“No, I wish for you to investigate and discover the truth of these rumors. A part of me wishes that he is innocent of these accusations, that it is only those who yet remain wary and suspicious of magic-users and magic who spread this defamation of Bogavus’ character,; yet I am still troubled, that the opposite may be the case.”
“We will do our best,” Leoric replied. “But it is my understanding that without a shrine and an orb, a wizard will have only his own power to back up any claim to preeminence, is that not true?”
“Yes, that is generally the case, but the order of things seem to be changing, or he is seeking to upset that order. Regardless, I wish all of you to go and investigate.”
“I hate to bring this up,” Witterquick added, but if he is indeed in opposition to you, and he knows that the Spectral Knights tend to side with you, would he not seek out the Darkling Lords to his cause?”
“Yes, that is a good question, but until I have more information, we must not rule out any possibility,” said Merklynn, “I suggest that you keep that in mind, but deal with it if and when the situation arises.”
“Where is this abbey?”” Ectar asked.
“The Anarchy Zone.” I will give you a magical dowsing rod that will home in on his magical aura, and help lead you to him.”
“Oh wonderful, just wonderful,” griped Feryl, who stopped his griping when he felt the weight of Cryotec’s broad, callused hand falling upon his shoulder. “Calm yourself, lad. It’s not so bad, and at least we have the advantage of a place to begin.”
“With your leave, I shall provide transportation. Good luck to you all,” Merklynn announced, beginning to chant and then summoned out of the ether, a giant hand appeared passing through the rock ceiling of the sanctuary roof, dipping down and cupped like a scalloped sea shell, picked them all up and then retreated up the way it had come, as if tugged up by an invisible force.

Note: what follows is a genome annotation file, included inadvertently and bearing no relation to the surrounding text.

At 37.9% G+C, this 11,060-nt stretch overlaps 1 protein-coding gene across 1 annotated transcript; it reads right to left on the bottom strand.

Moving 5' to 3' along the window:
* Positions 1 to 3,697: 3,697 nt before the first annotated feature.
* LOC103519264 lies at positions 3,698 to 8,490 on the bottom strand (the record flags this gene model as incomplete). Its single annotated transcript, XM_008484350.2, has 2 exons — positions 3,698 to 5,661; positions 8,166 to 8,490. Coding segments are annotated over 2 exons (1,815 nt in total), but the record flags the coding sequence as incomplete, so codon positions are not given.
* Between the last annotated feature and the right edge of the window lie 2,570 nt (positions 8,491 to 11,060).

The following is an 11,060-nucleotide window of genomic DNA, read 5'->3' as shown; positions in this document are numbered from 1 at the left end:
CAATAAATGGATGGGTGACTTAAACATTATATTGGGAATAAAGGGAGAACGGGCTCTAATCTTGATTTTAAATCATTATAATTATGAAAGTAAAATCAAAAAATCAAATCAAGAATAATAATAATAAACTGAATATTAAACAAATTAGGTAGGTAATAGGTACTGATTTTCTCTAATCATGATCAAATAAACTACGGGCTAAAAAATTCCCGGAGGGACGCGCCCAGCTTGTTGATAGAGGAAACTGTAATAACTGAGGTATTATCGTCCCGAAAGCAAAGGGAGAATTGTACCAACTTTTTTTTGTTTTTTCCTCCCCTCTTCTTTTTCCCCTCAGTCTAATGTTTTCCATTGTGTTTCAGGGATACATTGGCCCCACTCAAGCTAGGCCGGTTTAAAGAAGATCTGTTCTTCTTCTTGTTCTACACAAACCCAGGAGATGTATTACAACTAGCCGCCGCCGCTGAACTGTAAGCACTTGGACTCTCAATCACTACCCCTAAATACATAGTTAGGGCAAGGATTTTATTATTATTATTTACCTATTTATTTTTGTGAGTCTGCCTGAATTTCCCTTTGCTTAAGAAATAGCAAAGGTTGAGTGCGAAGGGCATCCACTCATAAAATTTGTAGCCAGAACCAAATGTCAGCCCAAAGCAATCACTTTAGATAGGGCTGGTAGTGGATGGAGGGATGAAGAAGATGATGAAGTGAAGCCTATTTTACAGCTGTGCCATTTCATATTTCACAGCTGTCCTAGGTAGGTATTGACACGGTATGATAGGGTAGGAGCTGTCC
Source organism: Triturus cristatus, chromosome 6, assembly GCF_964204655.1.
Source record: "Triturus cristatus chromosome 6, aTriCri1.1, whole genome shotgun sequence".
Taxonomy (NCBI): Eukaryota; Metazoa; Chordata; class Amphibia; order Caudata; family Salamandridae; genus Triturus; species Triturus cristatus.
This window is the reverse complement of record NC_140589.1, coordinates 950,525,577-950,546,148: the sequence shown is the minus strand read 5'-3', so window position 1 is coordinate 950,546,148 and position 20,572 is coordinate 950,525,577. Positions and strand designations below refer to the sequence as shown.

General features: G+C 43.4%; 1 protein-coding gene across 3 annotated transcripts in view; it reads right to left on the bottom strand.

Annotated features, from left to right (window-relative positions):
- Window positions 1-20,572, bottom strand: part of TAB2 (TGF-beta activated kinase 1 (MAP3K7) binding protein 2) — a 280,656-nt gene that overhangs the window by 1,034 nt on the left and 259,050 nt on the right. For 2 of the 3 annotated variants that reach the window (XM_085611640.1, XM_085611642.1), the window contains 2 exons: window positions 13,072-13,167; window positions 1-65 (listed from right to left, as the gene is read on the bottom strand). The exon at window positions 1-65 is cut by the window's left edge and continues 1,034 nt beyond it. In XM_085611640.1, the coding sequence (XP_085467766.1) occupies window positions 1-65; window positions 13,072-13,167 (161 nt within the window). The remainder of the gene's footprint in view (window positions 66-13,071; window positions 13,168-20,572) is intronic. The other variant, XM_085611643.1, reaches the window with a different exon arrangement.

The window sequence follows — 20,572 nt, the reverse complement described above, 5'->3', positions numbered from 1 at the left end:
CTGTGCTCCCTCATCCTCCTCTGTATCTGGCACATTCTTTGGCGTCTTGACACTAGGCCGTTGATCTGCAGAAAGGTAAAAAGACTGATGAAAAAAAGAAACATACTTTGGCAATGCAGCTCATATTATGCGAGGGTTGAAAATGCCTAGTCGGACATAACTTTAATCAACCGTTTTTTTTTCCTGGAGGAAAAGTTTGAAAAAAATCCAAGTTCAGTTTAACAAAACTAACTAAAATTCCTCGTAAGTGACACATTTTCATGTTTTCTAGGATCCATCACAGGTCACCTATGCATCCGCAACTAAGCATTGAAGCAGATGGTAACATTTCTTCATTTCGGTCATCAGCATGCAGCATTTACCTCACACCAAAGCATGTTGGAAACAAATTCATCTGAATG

The flickering torches placed high up on the walls gave a shadowy cast to the chamber, but gave just enough light to see by, but not much in the way of warmth.
The chamber itself was sparsely furnished with a few tables pushed up against three of the walls, scattered with an odd assortment of objects, from a pitcher of water, pewter mugs, some empty, some filled to the brim with the heady but sweetly-scented mead, others with water.
In the center of the wide chamber two things took up pride of place, one was a stone hearth with a metal kettle hanging from a hook from the ceiling; the other was a stone seat that could have very well have been mistaken for a throne.
Of course, given the fact that the building had for centuries served as a monastic retreat, and still did, one might wonder what such a disparate piece of furniture was doing in a place given to the study and observance of the world beyond. If the brethren were at all disgruntled at it being there, they did not protest, or even if they did, they kept it to themselves.
The current occupant of that stone seat was garbed as one of the brethren, in heavy grey robes and with the cowl through back over his heavy shoulders. Perched on the armrest at his left hand was one of the heavy pewter mugs filled with mead. He sat with his back resting against the back of the seat, his arms resting on his knees, fingers laced together in roughly the shape of a triangle, his mind seeing far beyond his immediate surroundings.
“This is intolerable!” screeched, Wizasquizar, “simply intolerable. I demand to know why I was first brought here and then left to cool my heels in a sparsely appointed chamber while you deigned to see me!”